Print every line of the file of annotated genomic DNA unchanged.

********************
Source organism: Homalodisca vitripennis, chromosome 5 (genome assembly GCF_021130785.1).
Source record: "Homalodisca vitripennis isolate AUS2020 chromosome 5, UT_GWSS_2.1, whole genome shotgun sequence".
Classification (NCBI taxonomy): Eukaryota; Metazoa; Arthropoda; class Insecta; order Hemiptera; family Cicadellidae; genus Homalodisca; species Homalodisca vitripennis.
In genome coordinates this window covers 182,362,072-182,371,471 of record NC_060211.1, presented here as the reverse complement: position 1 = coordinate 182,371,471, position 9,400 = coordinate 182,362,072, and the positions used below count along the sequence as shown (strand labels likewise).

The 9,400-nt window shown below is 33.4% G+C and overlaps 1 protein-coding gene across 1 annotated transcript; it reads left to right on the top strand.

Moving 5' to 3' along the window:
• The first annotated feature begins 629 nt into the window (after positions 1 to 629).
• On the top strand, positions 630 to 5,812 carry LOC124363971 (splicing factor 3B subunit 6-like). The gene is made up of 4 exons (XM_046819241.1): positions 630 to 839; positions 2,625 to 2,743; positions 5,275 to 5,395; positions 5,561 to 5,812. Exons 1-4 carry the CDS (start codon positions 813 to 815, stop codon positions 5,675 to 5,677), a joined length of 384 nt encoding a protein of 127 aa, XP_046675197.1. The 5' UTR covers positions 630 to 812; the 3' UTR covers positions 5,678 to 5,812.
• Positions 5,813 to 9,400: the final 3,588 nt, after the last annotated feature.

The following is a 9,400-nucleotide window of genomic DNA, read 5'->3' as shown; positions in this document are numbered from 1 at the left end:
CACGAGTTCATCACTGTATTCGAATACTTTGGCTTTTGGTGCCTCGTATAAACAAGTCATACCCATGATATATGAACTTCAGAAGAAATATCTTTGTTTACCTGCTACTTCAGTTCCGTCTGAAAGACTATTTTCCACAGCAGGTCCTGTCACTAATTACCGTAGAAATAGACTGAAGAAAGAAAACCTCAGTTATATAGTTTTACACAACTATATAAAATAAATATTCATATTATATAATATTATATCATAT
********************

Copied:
Source organism: Homalodisca vitripennis, chromosome 5 (genome assembly GCF_021130785.1).
Source record: "Homalodisca vitripennis isolate AUS2020 chromosome 5, UT_GWSS_2.1, whole genome shotgun sequence".
Classification (NCBI taxonomy): Eukaryota; Metazoa; Arthropoda; class Insecta; order Hemiptera; family Cicadellidae; genus Homalodisca; species Homalodisca vitripennis.
In genome coordinates this window covers 182,362,072-182,371,471 of record NC_060211.1, presented here as the reverse complement: position 1 = coordinate 182,371,471, position 9,400 = coordinate 182,362,072, and the positions used below count along the sequence as shown (strand labels likewise).

The 9,400-nt window shown below is 33.4% G+C and overlaps 1 protein-coding gene across 1 annotated transcript; it reads left to right on the top strand.

Moving 5' to 3' along the window:
• The first annotated feature begins 629 nt into the window (after positions 1 to 629).
• On the top strand, positions 630 to 5,812 carry LOC124363971 (splicing factor 3B subunit 6-like). The gene is made up of 4 exons (XM_046819241.1): positions 630 to 839; positions 2,625 to 2,743; positions 5,275 to 5,395; positions 5,561 to 5,812. Exons 1-4 carry the CDS (start codon positions 813 to 815, stop codon positions 5,675 to 5,677), a joined length of 384 nt encoding a protein of 127 aa, XP_046675197.1. The 5' UTR covers positions 630 to 812; the 3' UTR covers positions 5,678 to 5,812.
• Positions 5,813 to 9,400: the final 3,588 nt, after the last annotated feature.

The following is a 9,400-nucleotide window of genomic DNA, read 5'->3' as shown; positions in this document are numbered from 1 at the left end:
CACGAGTTCATCACTGTATTCGAATACTTTGGCTTTTGGTGCCTCGTATAAACAAGTCATACCCATGATATATGAACTTCAGAAGAAATATCTTTGTTTACCTGCTACTTCAGTTCCGTCTGAAAGACTATTTTCCACAGCAGGTCCTGTCACTAATTACCGTAGAAATAGACTGAAGAAAGAAAACCTCAGTTATATAGTTTTACACAACTATATAAAATAAATATTCATATTATATAATATTATATCATAT